Is this also for Kendo, Iaido, Jodo, Judo.....?
When you enter a shiai with 100persons, only 1 will be champion (?
) all the rest are losers. I don't think most of the competitors are joining a competition to become a champ, they join the competition to understand their own level under pressure. A competition can learn you a lot about yourself. Once Kenji Tomiki ( and also his assisten Hideo Ohba) said randori/shiai is painting in the eye of the dragon.
In Tomiki Aikido, the competition is only a small part of the training. It is not the ultimate gaol.
My sentiments echo Eddy's comments. I train in Aikikai aikido, but I think any kind of aikido or martial art would greatly benefit from some sort of competition. I also train classical weapons arts and we engage in all sorts of tests and competitions among ourselves, but it's not about one-upmanship and defining winners and losers, but about self discovery, pressure testing and serious study. So far I have not seen people being crushed spiritually or fostering wrong personality traits from engaging in competitions; on the contrary I see it bringing people together, becoming better friends and training harder (as a good competitive outcome will clearly and unequivocally identify areas for improvement). I think some form of standardized testing and/or competition would greatly help aikido with the issues of delusions of skill, hero-worship, and passive-aggressive BS.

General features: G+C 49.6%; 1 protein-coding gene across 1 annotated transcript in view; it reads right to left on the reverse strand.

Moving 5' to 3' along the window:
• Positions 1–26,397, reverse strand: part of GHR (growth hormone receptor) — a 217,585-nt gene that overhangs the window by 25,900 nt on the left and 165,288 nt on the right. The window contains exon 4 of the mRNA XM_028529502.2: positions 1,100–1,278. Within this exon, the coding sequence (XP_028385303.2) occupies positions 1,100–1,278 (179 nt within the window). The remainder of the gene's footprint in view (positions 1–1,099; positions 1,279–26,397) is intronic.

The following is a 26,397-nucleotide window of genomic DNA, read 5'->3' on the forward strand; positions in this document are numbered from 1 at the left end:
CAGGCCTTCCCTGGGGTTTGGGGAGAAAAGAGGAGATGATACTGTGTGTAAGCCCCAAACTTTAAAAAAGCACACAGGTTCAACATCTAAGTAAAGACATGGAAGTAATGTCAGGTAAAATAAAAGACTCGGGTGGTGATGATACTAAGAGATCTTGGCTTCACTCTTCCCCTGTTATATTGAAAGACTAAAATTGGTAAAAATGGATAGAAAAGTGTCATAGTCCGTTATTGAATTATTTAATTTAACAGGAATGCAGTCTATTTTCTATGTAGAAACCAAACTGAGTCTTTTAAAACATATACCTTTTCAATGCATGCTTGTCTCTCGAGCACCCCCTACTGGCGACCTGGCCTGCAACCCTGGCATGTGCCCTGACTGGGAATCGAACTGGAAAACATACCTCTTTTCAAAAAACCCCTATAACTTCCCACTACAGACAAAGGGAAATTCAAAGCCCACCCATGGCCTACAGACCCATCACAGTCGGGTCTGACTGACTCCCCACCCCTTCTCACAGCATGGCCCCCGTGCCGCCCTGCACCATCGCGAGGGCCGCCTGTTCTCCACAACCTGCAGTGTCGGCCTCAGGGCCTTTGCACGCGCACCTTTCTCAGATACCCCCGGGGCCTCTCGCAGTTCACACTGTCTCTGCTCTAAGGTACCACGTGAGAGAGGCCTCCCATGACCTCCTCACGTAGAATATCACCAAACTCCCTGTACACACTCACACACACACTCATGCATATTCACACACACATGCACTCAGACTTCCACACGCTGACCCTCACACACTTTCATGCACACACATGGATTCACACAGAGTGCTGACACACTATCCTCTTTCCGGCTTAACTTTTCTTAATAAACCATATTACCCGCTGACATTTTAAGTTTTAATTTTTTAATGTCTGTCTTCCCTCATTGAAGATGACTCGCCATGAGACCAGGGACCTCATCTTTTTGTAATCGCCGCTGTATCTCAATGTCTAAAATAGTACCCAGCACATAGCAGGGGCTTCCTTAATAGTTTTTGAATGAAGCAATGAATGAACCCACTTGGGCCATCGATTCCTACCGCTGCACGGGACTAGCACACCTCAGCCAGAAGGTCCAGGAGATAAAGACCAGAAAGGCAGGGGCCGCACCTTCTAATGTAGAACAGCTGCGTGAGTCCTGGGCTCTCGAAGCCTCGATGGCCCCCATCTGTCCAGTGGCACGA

Eddy's mention of iaido among other arts (that include matches/competitions) makes a good point: can anybody say that iaido practitioners (or Kendo, jodo, etc.) are not doing "true Budo"? Furthermore Ueshiba didn't become so famous by just talking... he had to test his skills against a most likely hostile and demanding crowd didn't he? And what if he did really mean to prohibit matches and competitions in Aikido? Is it possible he might have been wrong and matches and competitions are actually good for Budo? Shouldn't we at least try it?